Friday, March 11, 2005

The 'new' violence

Today, metro Atlanta was held hostage by a man who appeared to be the real-life equivalent of "Grand Theft Auto."

No, this is not the case of the person we saw on "60 Minutes" last weekend who will be defended in the case of his killing police workers inside a cop shop; his lawyers will allege that the man was under the control of that scurillous video game. This is new.

The man, who may be on his way toward Alabama as I write, muscled at least one gun from a deputy inside the Fulton County courthouse this morning, shot and killed a judge and a court reporter, shot at least two other deputies (one very seriously injured), car jacked at least three vehicles, pistol-whipped an Atlanta Journal-Constitution reporter in a parking ramp, and fled to who knows where.

One would begin to believe that some sort of cyber manager was pushing buttons and pulling handles somewhere far above the scene, watching all the proceedings with a sly grin.

This past week should be disconcerting to anyone paying attention to America. Yesterday, the man now believed to be the person who shot the husband and mother of a Chicago-area federal judge was found dead in a car in Milwaukee, having written a note or letter detailing his guilt.

The man in Atlanta was being held on rape charges, in accordance with several other incidents. He was being taken in for a hearing. One lady worker from the D.A.'s office had described the man as being in control--very much in control--of himself before he waged his attack.

The way violent incidents in this country replicate themselves as media coverage expands is a phenomenon that warrants more study, I think. Several years ago when the famous Columbine duo killed those students and teachers in Colorado, 'copycat' incidents occurred across the country, one notably outside of Boston and one in what was my community in Wisconsin. In both cases, the young people were galvanized by the violence and by the 'style' of it--and then created or tried to create their own version of it.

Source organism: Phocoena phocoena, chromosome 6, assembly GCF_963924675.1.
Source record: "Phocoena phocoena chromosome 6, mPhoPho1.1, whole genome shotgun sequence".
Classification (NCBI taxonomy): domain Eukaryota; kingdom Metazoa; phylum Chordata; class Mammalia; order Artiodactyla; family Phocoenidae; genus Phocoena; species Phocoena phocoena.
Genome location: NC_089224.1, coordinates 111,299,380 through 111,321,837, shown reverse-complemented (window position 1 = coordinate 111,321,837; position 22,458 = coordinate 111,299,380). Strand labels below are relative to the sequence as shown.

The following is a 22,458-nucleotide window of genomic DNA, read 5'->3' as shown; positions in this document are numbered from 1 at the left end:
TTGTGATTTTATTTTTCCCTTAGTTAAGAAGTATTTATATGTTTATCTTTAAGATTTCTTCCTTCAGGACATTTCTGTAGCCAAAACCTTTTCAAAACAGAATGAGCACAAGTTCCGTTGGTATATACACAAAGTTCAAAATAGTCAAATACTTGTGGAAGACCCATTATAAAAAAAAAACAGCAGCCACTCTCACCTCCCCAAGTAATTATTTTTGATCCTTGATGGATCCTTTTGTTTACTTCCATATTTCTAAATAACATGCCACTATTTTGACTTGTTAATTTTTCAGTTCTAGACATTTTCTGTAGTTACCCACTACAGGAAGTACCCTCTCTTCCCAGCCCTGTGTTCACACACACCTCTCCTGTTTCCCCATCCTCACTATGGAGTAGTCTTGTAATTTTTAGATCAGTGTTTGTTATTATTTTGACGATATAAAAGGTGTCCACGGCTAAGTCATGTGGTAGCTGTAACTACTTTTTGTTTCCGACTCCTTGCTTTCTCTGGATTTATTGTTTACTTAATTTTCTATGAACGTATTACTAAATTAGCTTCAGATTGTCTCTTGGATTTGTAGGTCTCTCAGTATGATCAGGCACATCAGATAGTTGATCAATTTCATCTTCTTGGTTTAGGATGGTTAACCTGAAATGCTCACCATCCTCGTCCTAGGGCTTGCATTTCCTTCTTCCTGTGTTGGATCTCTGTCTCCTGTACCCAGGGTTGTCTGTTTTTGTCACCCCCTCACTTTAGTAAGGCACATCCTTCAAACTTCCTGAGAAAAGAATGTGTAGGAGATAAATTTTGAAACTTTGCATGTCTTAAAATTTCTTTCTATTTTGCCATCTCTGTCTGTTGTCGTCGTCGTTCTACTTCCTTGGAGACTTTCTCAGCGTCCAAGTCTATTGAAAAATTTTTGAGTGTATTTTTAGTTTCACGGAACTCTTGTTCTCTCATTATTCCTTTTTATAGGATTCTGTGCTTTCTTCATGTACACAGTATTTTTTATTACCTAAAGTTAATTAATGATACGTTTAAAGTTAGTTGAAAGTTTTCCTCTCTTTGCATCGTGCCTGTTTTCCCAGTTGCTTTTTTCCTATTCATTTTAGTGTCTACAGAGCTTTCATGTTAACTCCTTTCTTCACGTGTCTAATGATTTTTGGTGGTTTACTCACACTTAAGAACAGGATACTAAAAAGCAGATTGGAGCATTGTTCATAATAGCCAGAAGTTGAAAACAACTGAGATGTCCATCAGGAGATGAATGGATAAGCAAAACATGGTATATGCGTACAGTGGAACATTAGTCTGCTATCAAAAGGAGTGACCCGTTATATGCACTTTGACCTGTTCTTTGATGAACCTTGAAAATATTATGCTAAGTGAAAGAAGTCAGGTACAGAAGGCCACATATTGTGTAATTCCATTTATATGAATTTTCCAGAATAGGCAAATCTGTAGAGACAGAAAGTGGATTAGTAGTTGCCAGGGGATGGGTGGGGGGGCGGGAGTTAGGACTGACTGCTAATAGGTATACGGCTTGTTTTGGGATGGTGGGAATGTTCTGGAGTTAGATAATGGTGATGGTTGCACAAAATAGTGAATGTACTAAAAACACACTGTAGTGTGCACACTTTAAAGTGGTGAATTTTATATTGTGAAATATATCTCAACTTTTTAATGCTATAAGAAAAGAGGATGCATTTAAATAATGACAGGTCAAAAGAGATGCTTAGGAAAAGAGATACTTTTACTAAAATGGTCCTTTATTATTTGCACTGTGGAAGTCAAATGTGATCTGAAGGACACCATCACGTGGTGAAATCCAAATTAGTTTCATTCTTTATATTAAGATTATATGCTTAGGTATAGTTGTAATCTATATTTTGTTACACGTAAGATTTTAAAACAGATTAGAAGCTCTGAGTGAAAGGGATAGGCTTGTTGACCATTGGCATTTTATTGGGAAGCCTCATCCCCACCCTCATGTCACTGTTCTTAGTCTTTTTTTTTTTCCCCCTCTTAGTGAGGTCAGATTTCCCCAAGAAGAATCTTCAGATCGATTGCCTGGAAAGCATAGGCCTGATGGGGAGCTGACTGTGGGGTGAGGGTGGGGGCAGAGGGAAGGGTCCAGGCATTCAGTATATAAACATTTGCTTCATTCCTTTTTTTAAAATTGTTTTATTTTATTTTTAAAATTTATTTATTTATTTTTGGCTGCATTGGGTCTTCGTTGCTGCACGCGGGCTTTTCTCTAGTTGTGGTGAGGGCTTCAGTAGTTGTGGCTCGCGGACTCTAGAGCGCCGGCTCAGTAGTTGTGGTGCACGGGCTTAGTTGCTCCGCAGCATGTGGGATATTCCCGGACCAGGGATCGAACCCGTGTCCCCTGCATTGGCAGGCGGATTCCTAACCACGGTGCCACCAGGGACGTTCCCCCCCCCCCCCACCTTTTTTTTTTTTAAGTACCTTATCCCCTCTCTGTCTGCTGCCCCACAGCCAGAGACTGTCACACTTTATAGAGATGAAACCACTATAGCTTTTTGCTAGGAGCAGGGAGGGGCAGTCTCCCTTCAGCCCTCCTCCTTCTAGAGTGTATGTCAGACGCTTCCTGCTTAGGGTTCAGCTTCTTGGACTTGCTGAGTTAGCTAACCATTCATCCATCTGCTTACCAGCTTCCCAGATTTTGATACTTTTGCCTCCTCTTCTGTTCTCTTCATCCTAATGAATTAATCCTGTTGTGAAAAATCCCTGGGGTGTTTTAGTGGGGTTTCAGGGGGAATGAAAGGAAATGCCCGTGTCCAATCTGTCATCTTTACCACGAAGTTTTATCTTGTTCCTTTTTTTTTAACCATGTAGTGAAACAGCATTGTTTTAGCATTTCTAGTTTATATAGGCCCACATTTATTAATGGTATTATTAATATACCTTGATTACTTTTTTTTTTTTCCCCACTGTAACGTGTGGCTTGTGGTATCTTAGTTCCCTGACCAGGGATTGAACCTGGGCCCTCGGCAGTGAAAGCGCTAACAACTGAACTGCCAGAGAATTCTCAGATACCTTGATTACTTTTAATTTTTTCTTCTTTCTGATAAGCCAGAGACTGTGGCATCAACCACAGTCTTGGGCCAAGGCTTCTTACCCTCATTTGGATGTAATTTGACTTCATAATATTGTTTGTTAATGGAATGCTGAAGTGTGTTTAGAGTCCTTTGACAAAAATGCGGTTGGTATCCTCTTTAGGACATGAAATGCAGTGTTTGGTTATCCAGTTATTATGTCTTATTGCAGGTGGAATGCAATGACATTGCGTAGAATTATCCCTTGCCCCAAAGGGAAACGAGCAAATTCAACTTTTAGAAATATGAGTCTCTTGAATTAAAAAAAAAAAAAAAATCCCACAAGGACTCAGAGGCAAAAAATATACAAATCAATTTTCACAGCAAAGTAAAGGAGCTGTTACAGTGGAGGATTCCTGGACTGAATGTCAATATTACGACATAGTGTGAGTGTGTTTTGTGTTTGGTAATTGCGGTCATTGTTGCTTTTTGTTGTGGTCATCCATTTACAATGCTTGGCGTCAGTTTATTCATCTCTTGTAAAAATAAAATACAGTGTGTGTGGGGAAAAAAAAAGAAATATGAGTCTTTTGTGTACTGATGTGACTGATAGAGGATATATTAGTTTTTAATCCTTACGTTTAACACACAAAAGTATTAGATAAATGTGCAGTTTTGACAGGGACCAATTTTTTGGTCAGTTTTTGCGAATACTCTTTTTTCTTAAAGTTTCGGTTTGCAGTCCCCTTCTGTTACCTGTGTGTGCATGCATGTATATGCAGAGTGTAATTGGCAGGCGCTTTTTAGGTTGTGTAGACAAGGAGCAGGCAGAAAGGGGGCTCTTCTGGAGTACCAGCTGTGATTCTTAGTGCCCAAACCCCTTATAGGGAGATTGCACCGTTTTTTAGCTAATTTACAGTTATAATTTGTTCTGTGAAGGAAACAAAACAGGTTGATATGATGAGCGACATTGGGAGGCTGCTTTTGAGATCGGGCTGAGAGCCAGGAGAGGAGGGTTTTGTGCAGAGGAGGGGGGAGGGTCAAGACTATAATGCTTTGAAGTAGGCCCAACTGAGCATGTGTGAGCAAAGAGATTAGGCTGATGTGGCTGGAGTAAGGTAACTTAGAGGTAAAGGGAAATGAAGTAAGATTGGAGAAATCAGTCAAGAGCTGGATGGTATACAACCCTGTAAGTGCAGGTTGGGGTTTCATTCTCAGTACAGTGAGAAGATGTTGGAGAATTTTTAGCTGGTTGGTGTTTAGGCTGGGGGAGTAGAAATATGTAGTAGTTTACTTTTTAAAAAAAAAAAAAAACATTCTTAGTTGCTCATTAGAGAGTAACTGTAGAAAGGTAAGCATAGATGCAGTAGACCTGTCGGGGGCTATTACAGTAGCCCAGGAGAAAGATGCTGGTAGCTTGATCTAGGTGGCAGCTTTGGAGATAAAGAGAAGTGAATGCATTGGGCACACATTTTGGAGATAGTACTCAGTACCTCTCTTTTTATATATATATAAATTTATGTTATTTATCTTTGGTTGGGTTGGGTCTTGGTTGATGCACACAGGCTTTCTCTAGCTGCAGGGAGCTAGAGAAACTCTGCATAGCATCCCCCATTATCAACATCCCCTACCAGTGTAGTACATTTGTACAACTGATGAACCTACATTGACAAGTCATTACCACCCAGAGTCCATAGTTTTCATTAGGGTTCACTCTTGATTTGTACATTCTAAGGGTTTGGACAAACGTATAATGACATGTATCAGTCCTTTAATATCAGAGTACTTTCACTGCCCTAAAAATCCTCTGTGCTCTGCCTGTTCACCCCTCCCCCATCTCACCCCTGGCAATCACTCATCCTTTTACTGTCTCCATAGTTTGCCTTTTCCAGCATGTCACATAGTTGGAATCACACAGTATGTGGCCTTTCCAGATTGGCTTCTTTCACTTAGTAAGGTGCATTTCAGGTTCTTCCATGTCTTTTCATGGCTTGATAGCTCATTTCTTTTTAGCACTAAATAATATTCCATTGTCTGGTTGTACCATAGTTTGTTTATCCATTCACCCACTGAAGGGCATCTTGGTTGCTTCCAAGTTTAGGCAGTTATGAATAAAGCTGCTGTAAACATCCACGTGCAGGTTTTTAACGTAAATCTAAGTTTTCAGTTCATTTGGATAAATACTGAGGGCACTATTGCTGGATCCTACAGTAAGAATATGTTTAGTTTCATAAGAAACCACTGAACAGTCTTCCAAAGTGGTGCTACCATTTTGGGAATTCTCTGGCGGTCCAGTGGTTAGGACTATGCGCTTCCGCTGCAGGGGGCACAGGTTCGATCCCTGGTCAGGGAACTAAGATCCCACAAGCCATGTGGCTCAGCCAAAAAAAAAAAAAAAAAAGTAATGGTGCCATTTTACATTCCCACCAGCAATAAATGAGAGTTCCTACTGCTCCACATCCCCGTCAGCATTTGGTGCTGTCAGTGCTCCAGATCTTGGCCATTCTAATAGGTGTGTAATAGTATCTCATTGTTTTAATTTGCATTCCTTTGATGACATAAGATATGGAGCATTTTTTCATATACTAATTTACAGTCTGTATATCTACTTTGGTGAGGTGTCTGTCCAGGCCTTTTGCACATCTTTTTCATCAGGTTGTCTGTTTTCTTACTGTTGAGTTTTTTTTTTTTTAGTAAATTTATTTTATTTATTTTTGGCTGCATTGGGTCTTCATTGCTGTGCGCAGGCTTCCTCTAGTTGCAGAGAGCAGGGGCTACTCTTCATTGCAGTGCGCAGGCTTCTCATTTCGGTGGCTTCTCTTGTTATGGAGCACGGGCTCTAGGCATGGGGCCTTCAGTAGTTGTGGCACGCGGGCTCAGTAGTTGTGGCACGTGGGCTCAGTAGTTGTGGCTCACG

And now, are we seeing the first maligned generation of cyber murderers who are taking what they worked so hard to do on screen to the streets?

Worse yet, why is violence against those associated with the law the new trend?

For every movement, there is usually a kind of physics--a reverse "action" that nullifies the effect of the previous one. For example, while teenage pregnancy is down, oral sex is up (and, along with it, diseases of various kinds). Another example: a president is elected as a reaction for "values," but the number one TV program in the Red States is "Desperate Housewives."

Another: patriotism is up, but now violence against those who execute the law is rising.

I didn't want my first blog here to be so dour, but I can't help it; something is screwed up here. The polarization of America is beginning to show cracks in the seams. Will these new criminals become the Baby Face Nelsons of a twisted generation that is being left behind while millions are fighting wars of rhetoric?

I'll try to be more jocular next time.

--Jeff C., Dallas, GA, 3-11-05

1 comment:

Dave King said...

Hey Jeff welcome to the blog. Yeah that was hard to see, evil just doesn't make sence, if it did it I don't think it would be so hard.

This last week just before I came to the USA the RCMP lost four young mounties while trying to arest a man who was over due on payments for his truck. Turns out he was also runing a grow up and a chop shop, all in small town Alberta.

The man shot himself afterwards.

Losing four officers was the worst loss in one event in the RCMP in over 120 years.

- Peace